The results suggest that weight loss, induced by low calorie diet and behaviour change support, significantly improves nocturnal respiratory parameters, sleep quality, daytime sleepiness and metabolic status in obese OSAS patients after 6 months.

  • 4.
    Weineland, Sandra
    et al.
    Uppsala University, Disciplinary Domain of Humanities and Social Sciences, Faculty of Social Sciences, Department of Psychology.
    Arvidsson, Dag
    Kakoulidis, Thanos P.
    Dahl, Joanne
    Uppsala University, Disciplinary Domain of Humanities and Social Sciences, Faculty of Social Sciences, Department of Psychology.
    Acceptance and commitment therapy for bariatric surgery patients, a pilot RCT2012In: Obesity Research and Clinical Practice, ISSN 1871-403X, E-ISSN 1878-0318, Vol. 6, no 1, p. e21-e30Article in journal (Refereed)
  • 5.
    Weineland, Sandra
    et al.
    Uppsala University, Disciplinary Domain of Humanities and Social Sciences, Faculty of Social Sciences, Department of Psychology.
    Arvidsson, Dag
    Thanos, Kakoulidis
    Dahl, JoAnne
    Uppsala University, Disciplinary Domain of Humanities and Social Sciences, Faculty of Social Sciences, Department of Psychology.
    Acceptance and commitment therapy for bariatric surgery patients, a pilot RCT2012In: Obesity Research and Clinical Practice, ISSN 1871-403X, E-ISSN 1878-0318, Vol. 6, no 1, p. e21-e30Article in journal (Refereed)
    Abstract [en]

    Bariatric surgery (BS) is rated as the best evidence based treatment for obesity with regard to weight loss and maintenance of weight loss evaluated to date. Although BS interventions are effective, 20-30% of BS patients start to regain weight within 24 months. Emotional eating is a behavior pattern which has been found to predict poor outcome. The aim of this study is to evaluate the effects of acceptance and commitment therapy (ACT) for patients who underwent BS, with regard to emotional eating, body dissatisfaction and quality of life. This study is a randomized controlled trial (n = 39) with two conditions (1) ACT including two face-to-face sessions and support via an Internet application and (2) treatment as usual (TAU) comprising the standard follow-up used by the BS team. Results show that participants in the ACT condition significantly improve on eating disordered behaviors, body dissatisfaction, quality of life and acceptance for weight related thoughts and feelings, as compared to those in the TAU group. This study shows that it is possible to improve effects of BS by specifically targeting emotional eating behavior.

  • 6.
    Weineland, Sandra
    et al.
    Uppsala University, Disciplinary Domain of Humanities and Social Sciences, Faculty of Social Sciences, Department of Psychology.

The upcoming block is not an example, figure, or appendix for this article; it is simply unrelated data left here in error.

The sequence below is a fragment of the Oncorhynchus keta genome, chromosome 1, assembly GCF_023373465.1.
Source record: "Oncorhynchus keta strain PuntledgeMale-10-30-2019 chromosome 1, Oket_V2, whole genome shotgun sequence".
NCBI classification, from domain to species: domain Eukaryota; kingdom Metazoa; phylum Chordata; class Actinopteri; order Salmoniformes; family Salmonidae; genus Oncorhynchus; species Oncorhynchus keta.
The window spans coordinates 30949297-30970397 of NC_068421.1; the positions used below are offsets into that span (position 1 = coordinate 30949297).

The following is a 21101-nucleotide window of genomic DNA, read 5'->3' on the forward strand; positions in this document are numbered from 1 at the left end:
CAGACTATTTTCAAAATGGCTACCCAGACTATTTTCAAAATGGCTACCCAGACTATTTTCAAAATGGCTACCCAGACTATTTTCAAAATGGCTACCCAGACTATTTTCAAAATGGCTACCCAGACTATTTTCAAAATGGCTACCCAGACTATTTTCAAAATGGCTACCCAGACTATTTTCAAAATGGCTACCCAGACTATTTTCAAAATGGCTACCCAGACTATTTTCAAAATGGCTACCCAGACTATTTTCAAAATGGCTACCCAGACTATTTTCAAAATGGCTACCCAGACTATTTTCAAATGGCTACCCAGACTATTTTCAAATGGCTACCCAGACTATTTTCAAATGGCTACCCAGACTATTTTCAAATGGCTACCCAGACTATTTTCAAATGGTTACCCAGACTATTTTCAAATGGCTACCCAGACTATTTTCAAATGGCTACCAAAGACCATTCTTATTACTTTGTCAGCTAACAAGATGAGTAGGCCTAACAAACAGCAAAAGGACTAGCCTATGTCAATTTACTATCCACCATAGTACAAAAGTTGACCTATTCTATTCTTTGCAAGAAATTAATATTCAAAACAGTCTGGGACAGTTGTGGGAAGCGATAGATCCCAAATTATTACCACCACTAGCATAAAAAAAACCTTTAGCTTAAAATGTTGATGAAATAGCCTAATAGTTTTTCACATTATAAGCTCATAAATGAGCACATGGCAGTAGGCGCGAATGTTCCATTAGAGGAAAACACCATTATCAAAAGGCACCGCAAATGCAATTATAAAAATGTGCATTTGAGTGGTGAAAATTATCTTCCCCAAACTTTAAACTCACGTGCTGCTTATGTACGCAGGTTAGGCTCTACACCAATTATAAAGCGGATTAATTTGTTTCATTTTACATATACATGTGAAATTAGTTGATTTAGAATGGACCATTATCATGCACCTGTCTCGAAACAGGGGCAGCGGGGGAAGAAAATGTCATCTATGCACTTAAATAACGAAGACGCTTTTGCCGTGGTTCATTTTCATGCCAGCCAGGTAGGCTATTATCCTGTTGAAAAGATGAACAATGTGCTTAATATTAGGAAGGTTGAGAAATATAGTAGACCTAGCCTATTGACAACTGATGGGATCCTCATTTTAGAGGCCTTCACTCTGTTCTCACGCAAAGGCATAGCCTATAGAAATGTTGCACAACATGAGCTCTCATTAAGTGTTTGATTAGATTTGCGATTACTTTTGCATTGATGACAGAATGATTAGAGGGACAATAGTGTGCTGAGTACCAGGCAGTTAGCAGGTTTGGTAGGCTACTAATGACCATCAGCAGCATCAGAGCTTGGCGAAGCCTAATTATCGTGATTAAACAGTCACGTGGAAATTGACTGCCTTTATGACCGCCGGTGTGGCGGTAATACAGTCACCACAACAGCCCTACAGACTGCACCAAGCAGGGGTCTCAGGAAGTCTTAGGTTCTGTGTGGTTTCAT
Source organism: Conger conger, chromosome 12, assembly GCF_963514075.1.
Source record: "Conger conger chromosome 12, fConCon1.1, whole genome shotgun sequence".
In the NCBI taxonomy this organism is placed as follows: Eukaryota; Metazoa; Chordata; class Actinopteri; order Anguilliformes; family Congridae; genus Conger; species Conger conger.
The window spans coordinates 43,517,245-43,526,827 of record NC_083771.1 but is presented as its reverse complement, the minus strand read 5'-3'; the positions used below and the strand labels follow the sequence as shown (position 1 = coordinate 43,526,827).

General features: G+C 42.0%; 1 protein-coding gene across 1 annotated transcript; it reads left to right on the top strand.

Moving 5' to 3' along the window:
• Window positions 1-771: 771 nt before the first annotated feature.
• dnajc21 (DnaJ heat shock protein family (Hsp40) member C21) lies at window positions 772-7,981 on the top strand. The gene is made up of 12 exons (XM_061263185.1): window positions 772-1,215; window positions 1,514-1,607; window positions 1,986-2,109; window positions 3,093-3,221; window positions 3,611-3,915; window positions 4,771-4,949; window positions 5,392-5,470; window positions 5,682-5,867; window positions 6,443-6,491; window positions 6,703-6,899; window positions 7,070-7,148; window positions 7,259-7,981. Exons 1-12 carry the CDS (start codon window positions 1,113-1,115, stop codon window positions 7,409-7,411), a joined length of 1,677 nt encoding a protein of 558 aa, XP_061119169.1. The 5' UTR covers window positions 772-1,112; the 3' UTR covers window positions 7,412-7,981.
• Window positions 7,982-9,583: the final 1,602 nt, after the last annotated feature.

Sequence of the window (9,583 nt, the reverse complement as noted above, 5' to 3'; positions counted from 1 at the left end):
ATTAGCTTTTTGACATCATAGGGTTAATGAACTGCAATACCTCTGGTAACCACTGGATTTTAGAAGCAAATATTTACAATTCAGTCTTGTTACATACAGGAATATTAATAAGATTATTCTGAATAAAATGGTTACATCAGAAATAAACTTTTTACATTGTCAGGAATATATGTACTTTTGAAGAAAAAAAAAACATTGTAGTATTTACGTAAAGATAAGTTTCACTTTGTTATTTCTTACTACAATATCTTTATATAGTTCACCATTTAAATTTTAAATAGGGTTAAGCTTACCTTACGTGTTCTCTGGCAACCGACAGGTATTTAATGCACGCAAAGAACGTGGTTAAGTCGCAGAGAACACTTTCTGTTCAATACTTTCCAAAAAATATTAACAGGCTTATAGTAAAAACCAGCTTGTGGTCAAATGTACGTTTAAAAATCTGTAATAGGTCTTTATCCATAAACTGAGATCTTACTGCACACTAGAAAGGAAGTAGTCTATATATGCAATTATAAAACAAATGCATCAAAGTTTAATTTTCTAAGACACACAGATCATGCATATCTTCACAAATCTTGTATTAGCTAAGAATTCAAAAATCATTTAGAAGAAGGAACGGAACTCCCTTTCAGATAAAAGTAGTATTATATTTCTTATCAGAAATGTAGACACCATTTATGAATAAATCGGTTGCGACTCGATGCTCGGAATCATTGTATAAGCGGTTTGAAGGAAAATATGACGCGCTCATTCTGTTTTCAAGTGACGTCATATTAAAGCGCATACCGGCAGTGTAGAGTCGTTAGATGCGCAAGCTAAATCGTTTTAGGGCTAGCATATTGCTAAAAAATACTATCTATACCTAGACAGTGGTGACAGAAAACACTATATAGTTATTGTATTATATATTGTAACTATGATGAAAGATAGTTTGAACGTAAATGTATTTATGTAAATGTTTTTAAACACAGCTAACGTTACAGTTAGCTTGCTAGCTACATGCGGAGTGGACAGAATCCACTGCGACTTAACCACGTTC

Lillis, Jason
    Dahl, Joanne
    Uppsala University, Disciplinary Domain of Humanities and Social Sciences, Faculty of Social Sciences, Department of Psychology.
    Measuring experiential avoidance in a bariatric surgery population: Psychometric properties of AAQ-W2013In: Obesity Research and Clinical Practice, ISSN 1871-403X, E-ISSN 1878-0318, Vol. 7, no 6, p. E464-E475Article in journal (Refereed)
    Abstract [en]

    Background: Valid measures capturing underlying psychological processes post surgery for obesity are needed to help identify important clinical targets and develop psychosocial interventions in conjunction with surgery. The Acceptance and Action Questionnaire for Weight (AAQ-W) measures experiential avoidance and has never been evaluated in a bariatric surgery population. Method: Participants were recruited at a bariatric surgery clinic during follow-up care. The evaluation of psychometric properties of AAQ-W was done by repeated measurements of reliability (n = 62), convergent validity (n = 75 and n = 178), predictive validity (n = 61), factor analysis and calculation of internal consistency (n = 178). Results: The AAQ-W was found to have satisfactory psychometric properties. Internal consistency was high (alpha = .86). Results showed good stability over time (r = .77) and validity coefficients ranging from r = .36 to .71. AAQ-W scores measured six months post surgery predicted satisfaction with life, negative emotional states, emotional eating and general eating pathology measured one year post surgery. However AAQ-W measured at six months did not predict percent excess BMI Loss at one year. Factor analysis showed that a five factor solution (Food as Control, Body Acceptance, Self-Stigma, Self-Efficacy and Emotional Avoidance) might be a good fit (n = 178). Conclusion: This study shows that the AAQ-W appears to be a psychometrically sound measure that can be used by researchers and clinicians in the context of bariatric surgery.